A study of the overall importance of brands with a category (BRiC) was conducted by German professors Marc Fischer, Franziska Volckner and Henrik Sattler and was published in the Journal of Marketing Research (October, 2010).

The study involved 20 categories and five countries: U.S., UK, France, Spain and Japan. It used a 12 item scale measuring brand relevance in a category (e.g. When buying, I focus mainly on the brand), risk reduction (e.g. I choose a brand name to avoid disappointments), and social demonstration (e.g. I purchase brands because I know others notice them).

The results are fascinating and have both tactical and strategic implications.

The U.S. has the highest level of brand influence. Spain and France are closely behind with respect to risk reduction, but not social demonstration, while Japan and the UK have the reverse pattern. Such a finding suggests that the same positioning and communication strategy may not span these four countries.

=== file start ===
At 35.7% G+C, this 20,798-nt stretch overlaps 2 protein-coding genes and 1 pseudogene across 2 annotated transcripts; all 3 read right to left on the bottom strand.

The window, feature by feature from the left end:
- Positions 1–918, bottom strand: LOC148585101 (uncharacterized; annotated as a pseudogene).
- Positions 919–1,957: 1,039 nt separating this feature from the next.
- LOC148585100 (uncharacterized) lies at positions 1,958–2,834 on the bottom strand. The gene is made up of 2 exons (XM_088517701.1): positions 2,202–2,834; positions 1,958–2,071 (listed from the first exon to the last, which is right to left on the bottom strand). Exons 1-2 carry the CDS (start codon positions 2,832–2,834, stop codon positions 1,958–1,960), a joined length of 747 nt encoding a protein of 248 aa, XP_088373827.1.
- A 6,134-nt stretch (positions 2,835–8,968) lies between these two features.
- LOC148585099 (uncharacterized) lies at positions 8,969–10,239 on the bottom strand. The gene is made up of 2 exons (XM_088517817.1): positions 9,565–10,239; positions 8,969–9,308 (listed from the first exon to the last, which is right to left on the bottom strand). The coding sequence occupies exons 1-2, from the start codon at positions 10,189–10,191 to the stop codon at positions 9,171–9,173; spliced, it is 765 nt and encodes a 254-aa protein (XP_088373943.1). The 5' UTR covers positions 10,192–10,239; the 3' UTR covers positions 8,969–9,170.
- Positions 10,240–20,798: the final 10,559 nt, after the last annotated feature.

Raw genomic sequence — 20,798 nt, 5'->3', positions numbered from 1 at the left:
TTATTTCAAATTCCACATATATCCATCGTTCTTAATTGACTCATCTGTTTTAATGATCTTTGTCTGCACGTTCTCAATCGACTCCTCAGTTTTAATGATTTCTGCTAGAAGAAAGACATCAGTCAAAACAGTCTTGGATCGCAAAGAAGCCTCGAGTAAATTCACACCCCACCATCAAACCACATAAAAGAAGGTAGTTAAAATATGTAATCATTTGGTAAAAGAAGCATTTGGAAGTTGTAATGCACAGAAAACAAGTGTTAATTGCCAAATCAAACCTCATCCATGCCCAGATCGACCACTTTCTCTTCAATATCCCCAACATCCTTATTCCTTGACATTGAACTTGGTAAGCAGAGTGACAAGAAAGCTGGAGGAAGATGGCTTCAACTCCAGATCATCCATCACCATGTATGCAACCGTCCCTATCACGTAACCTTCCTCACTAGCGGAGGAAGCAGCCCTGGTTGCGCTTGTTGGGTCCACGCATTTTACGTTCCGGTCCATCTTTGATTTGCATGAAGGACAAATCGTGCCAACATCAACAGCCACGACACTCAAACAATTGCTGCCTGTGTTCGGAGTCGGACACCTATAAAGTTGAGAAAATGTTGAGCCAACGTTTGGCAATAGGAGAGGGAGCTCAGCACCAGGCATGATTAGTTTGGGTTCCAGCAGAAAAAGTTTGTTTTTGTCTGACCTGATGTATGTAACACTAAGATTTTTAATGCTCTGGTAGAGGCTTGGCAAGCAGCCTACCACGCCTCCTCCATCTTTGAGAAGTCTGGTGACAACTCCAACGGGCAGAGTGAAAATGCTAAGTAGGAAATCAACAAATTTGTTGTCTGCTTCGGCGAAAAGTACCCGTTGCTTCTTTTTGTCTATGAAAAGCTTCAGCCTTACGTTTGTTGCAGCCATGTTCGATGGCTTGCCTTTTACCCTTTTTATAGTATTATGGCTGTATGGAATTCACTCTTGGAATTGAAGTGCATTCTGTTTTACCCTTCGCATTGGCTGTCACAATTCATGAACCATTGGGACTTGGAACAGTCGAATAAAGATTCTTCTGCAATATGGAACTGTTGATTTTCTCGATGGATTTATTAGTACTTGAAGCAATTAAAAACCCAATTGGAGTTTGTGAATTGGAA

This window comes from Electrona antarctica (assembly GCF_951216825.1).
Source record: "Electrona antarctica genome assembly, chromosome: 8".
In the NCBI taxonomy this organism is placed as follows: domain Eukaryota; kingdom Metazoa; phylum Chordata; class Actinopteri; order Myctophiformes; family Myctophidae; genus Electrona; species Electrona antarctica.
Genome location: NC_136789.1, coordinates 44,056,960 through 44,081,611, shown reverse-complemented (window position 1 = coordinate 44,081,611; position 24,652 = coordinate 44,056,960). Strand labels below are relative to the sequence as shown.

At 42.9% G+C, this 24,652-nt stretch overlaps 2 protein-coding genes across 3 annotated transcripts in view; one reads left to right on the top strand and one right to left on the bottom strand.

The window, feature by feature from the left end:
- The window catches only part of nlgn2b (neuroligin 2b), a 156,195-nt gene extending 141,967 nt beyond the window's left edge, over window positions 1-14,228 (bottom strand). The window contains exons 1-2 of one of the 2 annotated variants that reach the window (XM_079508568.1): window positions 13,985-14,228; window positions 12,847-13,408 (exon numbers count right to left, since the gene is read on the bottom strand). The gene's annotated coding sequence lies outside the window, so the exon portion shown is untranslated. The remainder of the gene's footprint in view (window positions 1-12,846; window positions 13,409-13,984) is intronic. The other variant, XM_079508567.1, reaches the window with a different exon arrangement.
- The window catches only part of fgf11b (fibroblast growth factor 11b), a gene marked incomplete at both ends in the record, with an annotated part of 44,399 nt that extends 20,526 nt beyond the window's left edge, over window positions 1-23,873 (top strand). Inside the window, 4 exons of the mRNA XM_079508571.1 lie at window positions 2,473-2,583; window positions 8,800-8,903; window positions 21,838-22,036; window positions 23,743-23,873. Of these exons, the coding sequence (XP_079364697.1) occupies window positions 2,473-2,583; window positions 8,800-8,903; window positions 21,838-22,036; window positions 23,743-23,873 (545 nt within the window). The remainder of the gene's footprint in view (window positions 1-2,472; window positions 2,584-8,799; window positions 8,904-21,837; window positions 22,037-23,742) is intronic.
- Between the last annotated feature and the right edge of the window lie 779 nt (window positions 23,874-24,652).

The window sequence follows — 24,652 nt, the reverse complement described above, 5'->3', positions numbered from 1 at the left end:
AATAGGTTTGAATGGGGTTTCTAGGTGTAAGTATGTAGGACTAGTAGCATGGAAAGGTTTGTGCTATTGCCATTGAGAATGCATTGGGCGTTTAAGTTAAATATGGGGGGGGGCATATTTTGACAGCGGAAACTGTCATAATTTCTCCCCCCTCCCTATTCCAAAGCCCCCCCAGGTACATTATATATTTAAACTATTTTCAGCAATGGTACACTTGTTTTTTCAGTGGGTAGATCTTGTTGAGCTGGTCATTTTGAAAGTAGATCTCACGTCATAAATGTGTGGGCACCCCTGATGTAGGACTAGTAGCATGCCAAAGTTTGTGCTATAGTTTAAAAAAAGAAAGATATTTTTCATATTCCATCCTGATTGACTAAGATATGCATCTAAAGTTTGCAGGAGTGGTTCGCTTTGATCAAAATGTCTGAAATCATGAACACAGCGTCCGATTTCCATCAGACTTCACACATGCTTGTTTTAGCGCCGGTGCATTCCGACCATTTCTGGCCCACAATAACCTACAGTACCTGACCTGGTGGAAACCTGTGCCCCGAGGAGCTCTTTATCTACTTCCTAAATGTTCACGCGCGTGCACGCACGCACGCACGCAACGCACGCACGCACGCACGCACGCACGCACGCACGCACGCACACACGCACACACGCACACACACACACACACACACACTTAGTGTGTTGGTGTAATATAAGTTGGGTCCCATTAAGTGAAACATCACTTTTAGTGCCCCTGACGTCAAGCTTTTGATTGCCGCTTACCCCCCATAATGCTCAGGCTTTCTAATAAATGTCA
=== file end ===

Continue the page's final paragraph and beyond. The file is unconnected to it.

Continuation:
Durables and services are far more sensitive to brand influence than frequently purchased consumer or retail categories. That suggests that brand influence may be overestimated in some contexts and underestimated in others.

For example, the categories medium-sized vehicles, cigarettes, beer and mobile network operators exhibited brand power in all countries, though that was not the case for cigarettes in Japan. In all countries the categories paper tissues, drugstores and leisurewear were at the bottom in terms of brand buying influence. The inability of brands to influence paper tissue products may explain the difficulty that P&G has had in Europe.

Too often, marketers look at a brand in its own context. Adopting a cross-category perspective can add a helpful perspective.